Over the past two months, I have been to three conferences (Ohio SHRM, Recruiting Trends, and Digital Dealer). Each conference had good sessions and bad sessions.
I want to talk about the bad ones and piss off about half of the speaking circuit.
Motivational Speakers? Are Stupid.
Nothing makes me more upset than spending $800 to attend a two day conference, only to be able to bring nothing back to my company other than a renewed sense of self. Except, I've heard these same motivational speeches so many times, that they all seem the same. As soon as the speaker gets up there to motivate me these days, I tune him/her out and start playing on my phone.
Here's the thing, I'm not sure why we continue to book speakers telling HR people that they need to like people. Um. That's our whole job. We get it, already. If you don't like humans, and you need this same speech sang to you over and over, you probably shouldn't be in Human Resources.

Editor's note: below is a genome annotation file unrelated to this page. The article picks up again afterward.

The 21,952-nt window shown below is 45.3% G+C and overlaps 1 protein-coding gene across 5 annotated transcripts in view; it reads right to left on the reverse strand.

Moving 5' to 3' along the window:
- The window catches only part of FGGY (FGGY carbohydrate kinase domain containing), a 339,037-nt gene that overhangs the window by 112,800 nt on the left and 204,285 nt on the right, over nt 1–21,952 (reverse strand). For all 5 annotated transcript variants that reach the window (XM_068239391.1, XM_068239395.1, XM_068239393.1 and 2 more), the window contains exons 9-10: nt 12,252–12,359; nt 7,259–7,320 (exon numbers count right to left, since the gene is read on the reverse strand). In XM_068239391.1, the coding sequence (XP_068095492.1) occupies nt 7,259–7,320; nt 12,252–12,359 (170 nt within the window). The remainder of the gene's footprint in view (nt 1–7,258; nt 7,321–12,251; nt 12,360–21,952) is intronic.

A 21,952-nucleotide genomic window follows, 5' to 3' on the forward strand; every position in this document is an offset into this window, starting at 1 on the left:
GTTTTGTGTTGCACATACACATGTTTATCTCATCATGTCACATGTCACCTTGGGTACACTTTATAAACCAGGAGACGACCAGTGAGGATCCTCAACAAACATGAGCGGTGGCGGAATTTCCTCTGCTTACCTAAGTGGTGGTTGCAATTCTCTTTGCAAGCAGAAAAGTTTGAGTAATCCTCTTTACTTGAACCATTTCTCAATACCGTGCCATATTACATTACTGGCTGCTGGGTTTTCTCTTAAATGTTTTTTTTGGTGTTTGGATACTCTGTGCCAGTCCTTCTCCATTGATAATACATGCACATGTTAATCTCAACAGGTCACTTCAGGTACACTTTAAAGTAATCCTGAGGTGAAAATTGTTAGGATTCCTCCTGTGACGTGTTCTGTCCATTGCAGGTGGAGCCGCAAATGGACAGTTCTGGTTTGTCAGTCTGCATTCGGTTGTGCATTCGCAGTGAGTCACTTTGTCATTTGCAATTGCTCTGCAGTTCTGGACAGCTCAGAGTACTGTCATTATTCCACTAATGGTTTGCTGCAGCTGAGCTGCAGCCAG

No Vendors Allowed
Okay, maybe not all vendors should be banned from speaking, but vendors who are pitching a commercial to us, and we paid to get into this conference… those ones should be banned.
I can see their product in the expo hall if I'm interested.
At the Digital Dealer Conference, a mobile app vendor spoke to the crowd about why car dealerships need mobile apps. The dealership world is divided on this issue. Some of us feel that since we have excellent mobile websites, so why would need an app? Because really, customers don't want that app taking up space on their iPhones. A dealership is not Target.
The session would have been more effective to have another dealer standing in front of us, telling us how a mobile app increased his number of service repair orders, or helped him send push notifications to his app audience, thus increasing his sales $X.